Both parties met the Tamil Nadu Home Secretary on Thursday and handed over formal letters expressing their willingness to talk and solve the issue, a day after Chief Minister J Jayalalithaa said her government was ready to facilitate a meeting between the two to resolve the matter amicably.
This raised expectations that the meeting would be held in the evening. But it was postponed, expected to be convened on Saturday. The protesters are hoping that Kamal would be present during the discussion “as he is the writer, producer, director and lead actor in the film”, said Mohammed Haneefa, convenor of 24-member umbrella group Federation of Islamic Movements and Political Parties.
The issue of creative freedom vis-a-vis public sentiments figured even in the Governor’s address to the Assembly on Friday. K Rosaiah urged filmmakers to show “due respect for the sensitivities of the people while making such films and avoid hurting public sentiments”. He was referring to the ban on the film Dam 999 that courted controversy in Tamil Nadu due to its storyline that touched upon the contentious Mullaiperiyar water-sharing row between the state and neighbouring Kerala.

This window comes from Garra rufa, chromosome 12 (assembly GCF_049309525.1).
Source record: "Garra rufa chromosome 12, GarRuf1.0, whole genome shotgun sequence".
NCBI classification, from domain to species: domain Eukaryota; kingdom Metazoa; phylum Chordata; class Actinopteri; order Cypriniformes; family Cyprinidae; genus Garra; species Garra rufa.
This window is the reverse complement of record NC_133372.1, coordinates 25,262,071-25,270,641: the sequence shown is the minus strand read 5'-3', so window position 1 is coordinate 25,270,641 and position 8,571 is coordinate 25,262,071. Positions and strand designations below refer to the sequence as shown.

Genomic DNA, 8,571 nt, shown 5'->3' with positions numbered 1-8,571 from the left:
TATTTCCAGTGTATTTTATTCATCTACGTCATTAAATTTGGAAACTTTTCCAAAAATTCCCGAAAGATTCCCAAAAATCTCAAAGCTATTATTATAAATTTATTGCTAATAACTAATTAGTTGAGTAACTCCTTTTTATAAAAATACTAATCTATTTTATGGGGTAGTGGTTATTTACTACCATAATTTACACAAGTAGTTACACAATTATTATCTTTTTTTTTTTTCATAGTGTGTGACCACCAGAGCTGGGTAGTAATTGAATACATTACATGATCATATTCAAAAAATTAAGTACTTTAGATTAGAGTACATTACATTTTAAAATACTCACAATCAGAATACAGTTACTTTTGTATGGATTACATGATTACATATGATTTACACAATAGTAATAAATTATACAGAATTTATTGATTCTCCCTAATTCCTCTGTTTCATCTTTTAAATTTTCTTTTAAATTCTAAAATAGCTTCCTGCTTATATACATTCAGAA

In a related development, a public interest petition was filed at the Madras High Court seeking a ban on Vishwaroopam. The petitioner, advocate C Jebakumar George, who claimed to have watched the film in Thiruvananthapuram in Kerala where the film was released, alleged it contained scenes that were violent and derogatory to religion. The film should be banned unless edited to remove the offensive portions, he added.
Film gets good response in north India
The Hindi version of Vishwaroopam opened to good response in the northern region on Friday, with multiplex owners claiming that the controversy surrounding the movie has generated more curiosity among the audience. Titled Vishwaroop, the film saw an average occupancy of about 50 to 60 per cent across theatres in north India without any untoward incident barring some protests in Lucknow.